Breed Organization Hungarian Horse Association of America HHAA Website: http://www.hungarianhorses.org Native Country Hungary Other Names ------------ Average Height ------------ Adult Weight ------------ Rider Experience Level ------------
Breed Description ------------
History The Hungarian Horse is traced back to the original settlers of Hungary, the Magyars. The Magyars were nomadic raiders, a people of the
Steppes, descendents of the Huns. They settled in the Carpathian basin 1,000 years ago. The Magyars inherited a horse culture that began in
central Asia 6,000 years earlier. As the Hussers of the Hapsburg Empire, they were acknowledged as the supreme light horsemen of all time.
These original Magyar horses were crossed with heavier cold bloods for farming and pulling, then crossed back on the finest Arabs, Turks,
Andalusians and Lipizzans. During the 17th, 18th and 19th centuries, the Hungarian Horses were heavily crossed to the best English and French
Thoroughbreds and half-breds that money could buy, along with a continued Oriental influence. The result; a horse of incredible stamina, scope
and ride ability. The Hungarian was recognized as the dominant cavalry horse of Europe.
In 1780 the Austro-Hungarian Empire became the first European power to establish a government breeding plan, using the method of farming
stallions out to remount agents. Moreover, three breeding farms were established Mezohegyes was selected to procreate the established crosses,
Babolna was selected to produce Arabians to use as regenerators, and Kisber was selected to cross Thoroughbreds with the products of Mezohegyes
and Babolna, always watching for the characteristics of speed and toughness of the original Hungarian horses. At these farms , only the finest
horses, proven representatives of their type, were allowed to breed. Selections were governed by consideration of a horses' performance,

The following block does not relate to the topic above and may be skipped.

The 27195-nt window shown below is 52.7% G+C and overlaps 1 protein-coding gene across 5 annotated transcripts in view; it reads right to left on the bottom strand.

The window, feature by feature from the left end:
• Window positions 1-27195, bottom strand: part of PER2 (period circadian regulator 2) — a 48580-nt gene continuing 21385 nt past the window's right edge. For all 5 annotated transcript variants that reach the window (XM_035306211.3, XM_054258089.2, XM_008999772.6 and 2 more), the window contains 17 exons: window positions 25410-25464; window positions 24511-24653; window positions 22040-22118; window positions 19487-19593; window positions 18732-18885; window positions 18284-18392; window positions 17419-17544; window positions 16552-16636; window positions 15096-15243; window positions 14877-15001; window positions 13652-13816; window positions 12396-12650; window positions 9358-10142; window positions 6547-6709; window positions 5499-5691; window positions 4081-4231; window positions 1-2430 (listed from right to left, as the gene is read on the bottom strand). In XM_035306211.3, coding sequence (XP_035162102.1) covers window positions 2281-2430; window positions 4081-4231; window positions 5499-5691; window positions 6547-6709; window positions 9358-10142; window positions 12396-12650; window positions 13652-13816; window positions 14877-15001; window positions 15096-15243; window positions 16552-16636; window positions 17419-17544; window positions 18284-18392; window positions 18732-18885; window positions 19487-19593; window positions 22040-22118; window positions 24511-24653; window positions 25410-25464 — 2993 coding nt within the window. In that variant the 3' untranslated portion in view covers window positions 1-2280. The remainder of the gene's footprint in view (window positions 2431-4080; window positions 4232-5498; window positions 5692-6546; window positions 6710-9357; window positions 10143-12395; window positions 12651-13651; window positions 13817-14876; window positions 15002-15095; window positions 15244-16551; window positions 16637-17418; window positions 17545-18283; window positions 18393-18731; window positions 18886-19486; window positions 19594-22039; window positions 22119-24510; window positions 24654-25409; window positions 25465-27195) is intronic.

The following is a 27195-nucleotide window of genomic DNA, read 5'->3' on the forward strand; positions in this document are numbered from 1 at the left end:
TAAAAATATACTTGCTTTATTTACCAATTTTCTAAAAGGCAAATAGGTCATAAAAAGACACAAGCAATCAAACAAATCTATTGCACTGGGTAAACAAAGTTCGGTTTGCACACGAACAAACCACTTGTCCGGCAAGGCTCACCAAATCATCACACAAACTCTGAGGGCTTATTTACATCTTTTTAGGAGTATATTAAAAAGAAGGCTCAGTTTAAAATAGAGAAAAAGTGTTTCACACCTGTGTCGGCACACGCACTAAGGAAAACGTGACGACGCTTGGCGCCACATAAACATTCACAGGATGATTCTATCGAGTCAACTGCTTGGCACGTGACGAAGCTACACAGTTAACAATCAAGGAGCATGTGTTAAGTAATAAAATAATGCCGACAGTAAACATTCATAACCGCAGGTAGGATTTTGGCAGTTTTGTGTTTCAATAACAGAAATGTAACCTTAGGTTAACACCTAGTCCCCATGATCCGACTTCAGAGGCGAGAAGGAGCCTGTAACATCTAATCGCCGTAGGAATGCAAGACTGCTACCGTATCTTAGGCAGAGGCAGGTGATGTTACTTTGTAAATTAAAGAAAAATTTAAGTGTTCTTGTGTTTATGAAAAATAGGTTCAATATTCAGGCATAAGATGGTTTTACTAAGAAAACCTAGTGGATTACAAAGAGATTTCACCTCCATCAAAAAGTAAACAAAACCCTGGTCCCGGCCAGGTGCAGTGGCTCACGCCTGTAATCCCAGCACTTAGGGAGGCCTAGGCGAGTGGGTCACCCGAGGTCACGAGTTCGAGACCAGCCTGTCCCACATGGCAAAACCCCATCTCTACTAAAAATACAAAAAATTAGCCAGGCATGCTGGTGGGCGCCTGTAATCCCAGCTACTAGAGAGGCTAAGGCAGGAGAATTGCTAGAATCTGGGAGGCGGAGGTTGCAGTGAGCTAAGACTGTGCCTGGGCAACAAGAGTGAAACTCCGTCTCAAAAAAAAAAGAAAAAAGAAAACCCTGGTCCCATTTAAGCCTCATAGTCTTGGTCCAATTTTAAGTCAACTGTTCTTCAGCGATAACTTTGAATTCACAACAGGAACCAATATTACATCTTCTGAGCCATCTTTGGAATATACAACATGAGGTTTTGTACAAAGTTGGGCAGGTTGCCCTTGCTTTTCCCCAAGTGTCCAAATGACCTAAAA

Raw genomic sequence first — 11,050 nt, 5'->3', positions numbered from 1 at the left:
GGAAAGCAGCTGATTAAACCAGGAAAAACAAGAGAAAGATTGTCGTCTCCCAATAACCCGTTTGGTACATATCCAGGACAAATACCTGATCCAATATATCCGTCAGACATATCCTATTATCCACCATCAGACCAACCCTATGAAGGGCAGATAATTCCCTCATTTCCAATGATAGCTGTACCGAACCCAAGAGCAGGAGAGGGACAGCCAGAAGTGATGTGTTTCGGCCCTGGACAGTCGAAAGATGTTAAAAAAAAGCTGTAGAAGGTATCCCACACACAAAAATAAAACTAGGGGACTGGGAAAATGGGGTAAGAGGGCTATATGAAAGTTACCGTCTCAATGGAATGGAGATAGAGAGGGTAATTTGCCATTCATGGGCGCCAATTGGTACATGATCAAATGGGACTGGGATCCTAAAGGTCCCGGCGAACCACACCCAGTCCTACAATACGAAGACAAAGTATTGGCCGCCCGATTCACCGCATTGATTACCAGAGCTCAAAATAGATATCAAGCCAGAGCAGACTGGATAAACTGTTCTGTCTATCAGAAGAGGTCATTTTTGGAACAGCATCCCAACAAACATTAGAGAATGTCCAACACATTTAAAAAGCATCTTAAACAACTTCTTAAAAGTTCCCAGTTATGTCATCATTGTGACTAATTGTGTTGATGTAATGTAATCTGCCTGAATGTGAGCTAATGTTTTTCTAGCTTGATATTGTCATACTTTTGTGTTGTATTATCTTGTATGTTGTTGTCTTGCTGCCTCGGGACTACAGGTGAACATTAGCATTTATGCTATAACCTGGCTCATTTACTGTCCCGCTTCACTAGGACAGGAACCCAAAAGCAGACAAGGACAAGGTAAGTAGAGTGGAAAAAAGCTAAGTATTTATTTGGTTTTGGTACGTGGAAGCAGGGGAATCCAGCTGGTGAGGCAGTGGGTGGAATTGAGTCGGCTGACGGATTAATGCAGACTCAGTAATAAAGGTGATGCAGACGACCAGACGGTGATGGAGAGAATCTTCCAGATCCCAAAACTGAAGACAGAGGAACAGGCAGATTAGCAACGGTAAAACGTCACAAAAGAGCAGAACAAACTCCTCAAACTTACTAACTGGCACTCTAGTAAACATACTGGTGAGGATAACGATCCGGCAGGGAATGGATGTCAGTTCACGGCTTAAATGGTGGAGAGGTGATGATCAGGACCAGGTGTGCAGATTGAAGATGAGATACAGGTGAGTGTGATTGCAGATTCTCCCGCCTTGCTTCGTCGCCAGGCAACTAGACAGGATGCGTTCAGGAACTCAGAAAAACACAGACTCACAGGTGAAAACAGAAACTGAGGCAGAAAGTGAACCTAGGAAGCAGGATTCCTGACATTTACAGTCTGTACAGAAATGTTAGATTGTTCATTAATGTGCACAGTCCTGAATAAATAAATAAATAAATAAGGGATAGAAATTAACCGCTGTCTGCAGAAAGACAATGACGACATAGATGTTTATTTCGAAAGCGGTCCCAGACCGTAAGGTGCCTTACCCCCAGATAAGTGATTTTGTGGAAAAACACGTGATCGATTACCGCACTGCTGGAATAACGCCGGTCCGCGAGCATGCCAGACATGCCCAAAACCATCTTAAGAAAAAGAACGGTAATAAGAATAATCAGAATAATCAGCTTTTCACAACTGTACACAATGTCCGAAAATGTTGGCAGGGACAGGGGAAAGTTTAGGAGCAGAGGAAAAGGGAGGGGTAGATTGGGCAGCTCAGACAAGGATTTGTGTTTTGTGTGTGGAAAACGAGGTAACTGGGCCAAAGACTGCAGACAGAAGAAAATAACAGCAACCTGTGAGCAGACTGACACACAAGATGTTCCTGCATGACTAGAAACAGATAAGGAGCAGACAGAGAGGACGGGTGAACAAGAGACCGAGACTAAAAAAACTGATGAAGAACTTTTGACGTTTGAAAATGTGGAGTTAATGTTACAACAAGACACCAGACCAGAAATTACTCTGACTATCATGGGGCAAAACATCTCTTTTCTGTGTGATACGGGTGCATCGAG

conformation, size, straight gaits and disposition. These farms were operated by the Hungarian government without interruption until the
Russian invasion at the end of World War II. At that time most of the stock and all of the personnel were evacuated by the German Army to
Donnauworth, in Southern Bavaria. Captured from the German Army as an operating breeding farm by our Third Army, the stud farm was used as a
remount depot and continued to operate. Colonel Fred L. Hamilton, Chief of the American Army Remount, knowing the Remount situation in the U.S. was far from satisfactory, headed for
Europe upon hearing of the German horses that were in the American Zone. Hamilton visited breeding farms at Altefeld, Monsbach and Donnauworth
and spent over a month studying the horses qualities. He then selected 152 horses for return to the U.S. Fifty of these were Hungarians taken
as spoils of war, before the signing of our armistice with Hungary. These Hungarian horses were thought by many to be the most valuable
because of their qualities of durability, economy, speed, endurance and their ability to reproduce according to type.
Most of the Hungarian horses were sent to Fort Reno, Oklahoma and Fort Robinson, Nebraska. Later, when the American Army Remount disbanded,
these horses were scattered around the country in government dispersal sales. From that 1945 shipment, the Hungarian horse survived, prospered
and evolved into one of the earliest Sport Horse breed registries in America.